Crocodile Cracks Its Shell
Photograph by Steve Winter
Female crocs lay their eggs in clutches of 20 to 60. After the eggs have incubated for about three months, the mother opens the nest and helps her young out of their shells.
Close-Up of an American Alligator
Photograph by Bates Littlehales
Alligators' heads are shorter and wider than crocodiles'. Although heavy and slow on land, they can ambush their prey from the water by lunging at speeds of 30 miles (48 kilometers) per hour.
Close-up of a Nile Crocodile
Photograph by Chris Johns
Nile crocodiles are the largest crocodilians in Africa, sometimes reaching 20 feet (6 meters) long.
American Alligator Basking on a Riverbank
Photograph by Anne Keiser
Saved from the brink of extinction, the American alligator now thrives in its native habitat: the swamps and wetlands of the southeastern United States.
American Crocodile Emerging From the Water
Photograph by Gianfranco Lanzetti
Critically endangered, the prehistoric-looking American crocodile struggles to survive in pockets of shrinking habitat.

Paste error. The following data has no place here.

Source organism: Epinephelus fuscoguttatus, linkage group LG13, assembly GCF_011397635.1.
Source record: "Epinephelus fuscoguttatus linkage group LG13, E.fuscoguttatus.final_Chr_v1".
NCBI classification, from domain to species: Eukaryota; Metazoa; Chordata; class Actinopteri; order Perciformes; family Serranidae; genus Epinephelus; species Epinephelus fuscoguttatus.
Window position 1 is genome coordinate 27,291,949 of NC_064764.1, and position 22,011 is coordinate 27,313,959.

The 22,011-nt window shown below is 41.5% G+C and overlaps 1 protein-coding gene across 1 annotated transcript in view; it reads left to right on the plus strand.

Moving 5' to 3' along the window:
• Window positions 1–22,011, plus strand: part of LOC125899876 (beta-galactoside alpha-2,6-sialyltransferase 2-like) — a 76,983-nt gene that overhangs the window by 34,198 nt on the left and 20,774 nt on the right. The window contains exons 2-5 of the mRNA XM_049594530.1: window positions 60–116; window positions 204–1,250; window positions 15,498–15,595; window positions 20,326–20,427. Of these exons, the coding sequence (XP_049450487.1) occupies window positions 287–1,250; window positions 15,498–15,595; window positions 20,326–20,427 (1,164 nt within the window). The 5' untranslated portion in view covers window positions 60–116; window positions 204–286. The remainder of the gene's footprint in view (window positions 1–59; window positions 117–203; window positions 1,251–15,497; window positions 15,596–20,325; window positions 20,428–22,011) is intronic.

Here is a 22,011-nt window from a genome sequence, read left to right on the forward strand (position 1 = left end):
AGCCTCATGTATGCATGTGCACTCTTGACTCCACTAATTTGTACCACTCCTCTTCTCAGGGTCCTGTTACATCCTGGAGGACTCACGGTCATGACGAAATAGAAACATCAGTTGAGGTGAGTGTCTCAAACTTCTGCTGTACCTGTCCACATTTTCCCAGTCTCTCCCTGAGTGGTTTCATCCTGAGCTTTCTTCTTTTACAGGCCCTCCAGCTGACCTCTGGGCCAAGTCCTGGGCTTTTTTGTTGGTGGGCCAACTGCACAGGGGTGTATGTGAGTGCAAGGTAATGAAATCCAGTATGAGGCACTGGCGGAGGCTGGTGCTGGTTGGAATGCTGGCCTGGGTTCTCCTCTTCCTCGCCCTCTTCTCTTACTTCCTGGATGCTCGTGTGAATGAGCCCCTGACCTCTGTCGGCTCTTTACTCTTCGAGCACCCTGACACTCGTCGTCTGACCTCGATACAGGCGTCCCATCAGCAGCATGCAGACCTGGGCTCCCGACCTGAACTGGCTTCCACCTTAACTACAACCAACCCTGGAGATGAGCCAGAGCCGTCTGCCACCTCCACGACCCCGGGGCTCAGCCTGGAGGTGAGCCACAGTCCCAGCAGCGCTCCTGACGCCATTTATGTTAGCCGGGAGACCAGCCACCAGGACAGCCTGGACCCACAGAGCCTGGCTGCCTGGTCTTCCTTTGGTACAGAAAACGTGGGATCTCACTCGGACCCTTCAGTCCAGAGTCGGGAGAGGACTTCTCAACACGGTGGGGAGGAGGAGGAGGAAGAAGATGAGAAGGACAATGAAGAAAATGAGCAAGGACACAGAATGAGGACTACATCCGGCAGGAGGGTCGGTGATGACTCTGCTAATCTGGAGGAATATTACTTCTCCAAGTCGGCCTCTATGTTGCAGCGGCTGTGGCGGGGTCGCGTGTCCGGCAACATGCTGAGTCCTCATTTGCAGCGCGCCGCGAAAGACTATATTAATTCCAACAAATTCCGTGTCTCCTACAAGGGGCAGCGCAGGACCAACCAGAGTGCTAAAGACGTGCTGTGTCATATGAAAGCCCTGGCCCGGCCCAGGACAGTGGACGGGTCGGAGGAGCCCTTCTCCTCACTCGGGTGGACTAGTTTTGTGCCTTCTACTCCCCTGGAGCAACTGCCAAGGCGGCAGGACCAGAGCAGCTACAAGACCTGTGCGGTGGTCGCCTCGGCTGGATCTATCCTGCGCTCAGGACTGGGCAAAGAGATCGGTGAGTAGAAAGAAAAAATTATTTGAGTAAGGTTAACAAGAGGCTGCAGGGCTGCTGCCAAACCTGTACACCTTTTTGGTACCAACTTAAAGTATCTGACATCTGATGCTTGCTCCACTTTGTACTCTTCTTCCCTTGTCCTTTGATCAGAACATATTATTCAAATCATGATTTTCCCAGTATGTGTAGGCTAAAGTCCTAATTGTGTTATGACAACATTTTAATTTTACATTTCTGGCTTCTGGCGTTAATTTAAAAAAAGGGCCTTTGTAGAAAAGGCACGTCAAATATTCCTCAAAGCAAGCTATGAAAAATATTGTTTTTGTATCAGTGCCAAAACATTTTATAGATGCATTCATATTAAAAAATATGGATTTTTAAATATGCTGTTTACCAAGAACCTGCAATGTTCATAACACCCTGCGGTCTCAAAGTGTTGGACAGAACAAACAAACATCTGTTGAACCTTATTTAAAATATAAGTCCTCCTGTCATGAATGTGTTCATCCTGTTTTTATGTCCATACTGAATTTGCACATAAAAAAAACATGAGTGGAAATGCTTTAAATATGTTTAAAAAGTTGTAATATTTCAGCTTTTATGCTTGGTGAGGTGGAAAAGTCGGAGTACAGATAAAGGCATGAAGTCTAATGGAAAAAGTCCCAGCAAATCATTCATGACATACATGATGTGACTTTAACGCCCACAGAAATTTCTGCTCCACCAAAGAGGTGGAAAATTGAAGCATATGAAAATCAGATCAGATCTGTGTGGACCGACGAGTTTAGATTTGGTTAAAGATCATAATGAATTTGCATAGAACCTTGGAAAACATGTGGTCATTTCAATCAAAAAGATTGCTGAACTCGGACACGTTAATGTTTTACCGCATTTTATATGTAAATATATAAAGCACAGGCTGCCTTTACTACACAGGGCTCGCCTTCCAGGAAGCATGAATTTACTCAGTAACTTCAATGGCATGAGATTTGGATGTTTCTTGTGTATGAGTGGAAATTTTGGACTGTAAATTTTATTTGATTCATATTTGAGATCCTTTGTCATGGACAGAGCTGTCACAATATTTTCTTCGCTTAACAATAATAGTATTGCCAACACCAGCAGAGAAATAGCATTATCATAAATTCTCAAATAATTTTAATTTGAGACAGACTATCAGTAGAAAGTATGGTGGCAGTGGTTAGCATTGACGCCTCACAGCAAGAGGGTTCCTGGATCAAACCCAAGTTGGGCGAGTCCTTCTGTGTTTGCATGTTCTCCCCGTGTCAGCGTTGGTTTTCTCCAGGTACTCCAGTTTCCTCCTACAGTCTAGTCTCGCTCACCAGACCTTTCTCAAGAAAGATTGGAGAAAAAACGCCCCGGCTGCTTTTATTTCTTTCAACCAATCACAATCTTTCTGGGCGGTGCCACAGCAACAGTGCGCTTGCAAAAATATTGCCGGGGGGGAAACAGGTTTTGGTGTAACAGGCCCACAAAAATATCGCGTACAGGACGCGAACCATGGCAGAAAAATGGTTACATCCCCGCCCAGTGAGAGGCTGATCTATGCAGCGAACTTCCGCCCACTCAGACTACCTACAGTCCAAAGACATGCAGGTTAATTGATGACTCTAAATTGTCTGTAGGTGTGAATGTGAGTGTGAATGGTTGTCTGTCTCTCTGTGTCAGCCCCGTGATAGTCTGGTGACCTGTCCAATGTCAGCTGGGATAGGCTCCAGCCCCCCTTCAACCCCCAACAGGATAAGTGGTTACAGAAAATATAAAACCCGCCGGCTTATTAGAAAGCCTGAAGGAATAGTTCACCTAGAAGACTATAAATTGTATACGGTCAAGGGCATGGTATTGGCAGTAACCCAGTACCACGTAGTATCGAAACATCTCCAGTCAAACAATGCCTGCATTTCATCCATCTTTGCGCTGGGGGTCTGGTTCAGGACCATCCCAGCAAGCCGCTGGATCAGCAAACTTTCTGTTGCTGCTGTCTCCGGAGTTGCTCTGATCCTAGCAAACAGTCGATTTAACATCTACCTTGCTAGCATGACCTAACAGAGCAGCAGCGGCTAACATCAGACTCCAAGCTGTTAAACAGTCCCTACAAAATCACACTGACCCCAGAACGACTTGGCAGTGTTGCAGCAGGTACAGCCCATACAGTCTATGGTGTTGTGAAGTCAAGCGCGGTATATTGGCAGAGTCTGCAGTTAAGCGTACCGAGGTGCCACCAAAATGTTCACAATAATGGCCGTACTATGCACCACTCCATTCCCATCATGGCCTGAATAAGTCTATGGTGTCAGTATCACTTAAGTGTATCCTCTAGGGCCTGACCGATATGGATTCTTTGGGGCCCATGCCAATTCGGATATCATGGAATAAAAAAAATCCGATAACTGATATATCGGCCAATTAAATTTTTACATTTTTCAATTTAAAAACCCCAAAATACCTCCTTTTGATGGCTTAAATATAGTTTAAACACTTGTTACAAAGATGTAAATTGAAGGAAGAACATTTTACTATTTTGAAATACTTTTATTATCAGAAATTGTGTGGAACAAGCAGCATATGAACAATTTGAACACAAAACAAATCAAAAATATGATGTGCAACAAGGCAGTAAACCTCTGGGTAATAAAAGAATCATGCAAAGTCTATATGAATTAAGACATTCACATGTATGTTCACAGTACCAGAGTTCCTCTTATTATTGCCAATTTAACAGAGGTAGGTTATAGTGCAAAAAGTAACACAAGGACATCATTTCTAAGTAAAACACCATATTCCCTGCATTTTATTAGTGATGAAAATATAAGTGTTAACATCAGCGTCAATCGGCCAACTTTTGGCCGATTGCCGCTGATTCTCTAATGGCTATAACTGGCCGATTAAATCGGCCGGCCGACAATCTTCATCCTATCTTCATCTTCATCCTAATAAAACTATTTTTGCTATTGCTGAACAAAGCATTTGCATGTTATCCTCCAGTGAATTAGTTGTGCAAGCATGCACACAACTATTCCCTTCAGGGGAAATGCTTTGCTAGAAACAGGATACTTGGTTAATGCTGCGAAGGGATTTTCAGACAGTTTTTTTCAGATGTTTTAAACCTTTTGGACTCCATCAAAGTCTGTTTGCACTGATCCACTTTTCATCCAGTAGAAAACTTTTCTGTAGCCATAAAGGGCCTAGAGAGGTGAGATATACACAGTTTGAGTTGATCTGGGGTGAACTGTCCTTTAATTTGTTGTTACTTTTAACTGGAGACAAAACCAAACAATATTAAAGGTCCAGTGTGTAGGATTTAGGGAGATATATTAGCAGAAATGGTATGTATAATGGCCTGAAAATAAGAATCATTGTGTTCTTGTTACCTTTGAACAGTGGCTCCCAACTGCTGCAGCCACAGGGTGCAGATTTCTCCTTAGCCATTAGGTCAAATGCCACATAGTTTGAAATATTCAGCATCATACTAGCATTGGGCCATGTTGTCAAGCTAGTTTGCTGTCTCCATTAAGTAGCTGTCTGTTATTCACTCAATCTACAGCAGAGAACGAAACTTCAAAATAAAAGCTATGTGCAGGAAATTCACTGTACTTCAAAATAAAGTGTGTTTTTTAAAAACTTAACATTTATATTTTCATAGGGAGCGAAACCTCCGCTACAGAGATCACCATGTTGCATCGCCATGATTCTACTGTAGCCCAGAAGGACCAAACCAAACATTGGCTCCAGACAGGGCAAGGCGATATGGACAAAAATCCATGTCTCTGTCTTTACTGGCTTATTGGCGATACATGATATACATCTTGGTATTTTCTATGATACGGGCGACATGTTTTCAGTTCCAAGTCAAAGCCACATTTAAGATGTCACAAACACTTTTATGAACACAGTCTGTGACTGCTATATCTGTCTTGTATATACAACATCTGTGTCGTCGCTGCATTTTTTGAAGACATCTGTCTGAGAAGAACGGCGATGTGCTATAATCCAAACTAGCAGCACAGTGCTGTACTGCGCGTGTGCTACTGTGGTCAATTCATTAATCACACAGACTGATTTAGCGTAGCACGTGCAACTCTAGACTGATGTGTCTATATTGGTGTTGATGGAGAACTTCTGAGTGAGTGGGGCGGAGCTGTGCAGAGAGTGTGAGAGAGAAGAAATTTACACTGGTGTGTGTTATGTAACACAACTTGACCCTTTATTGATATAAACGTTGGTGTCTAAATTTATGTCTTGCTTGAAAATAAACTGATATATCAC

Photograph by Sam Abell
The largest crocodilians on Earth, saltwater crocs, or "salties," are excellent swimmers and have often been spotted far out at sea.
Gator on a Log
Photograph courtesy Dick Bailey/U.S. Fish and Wildlife Service
American alligators are found in freshwater coastal wetlands across the southeastern United States, from Louisiana to the Carolinas.
Young Nile Crocodile in Shallow Water
Photograph by Michael Nichols
Mother Nile crocodiles lay their eggs in a buried nest, opening it when high-pitched squeaks are heard from within. The sex of baby crocs is dependent upon the temperature of the nest rather than genetics.
Scientists estimate only about 3,000 wild tigers are left in the entire world. Meet the subspecies and see what threats each is facing.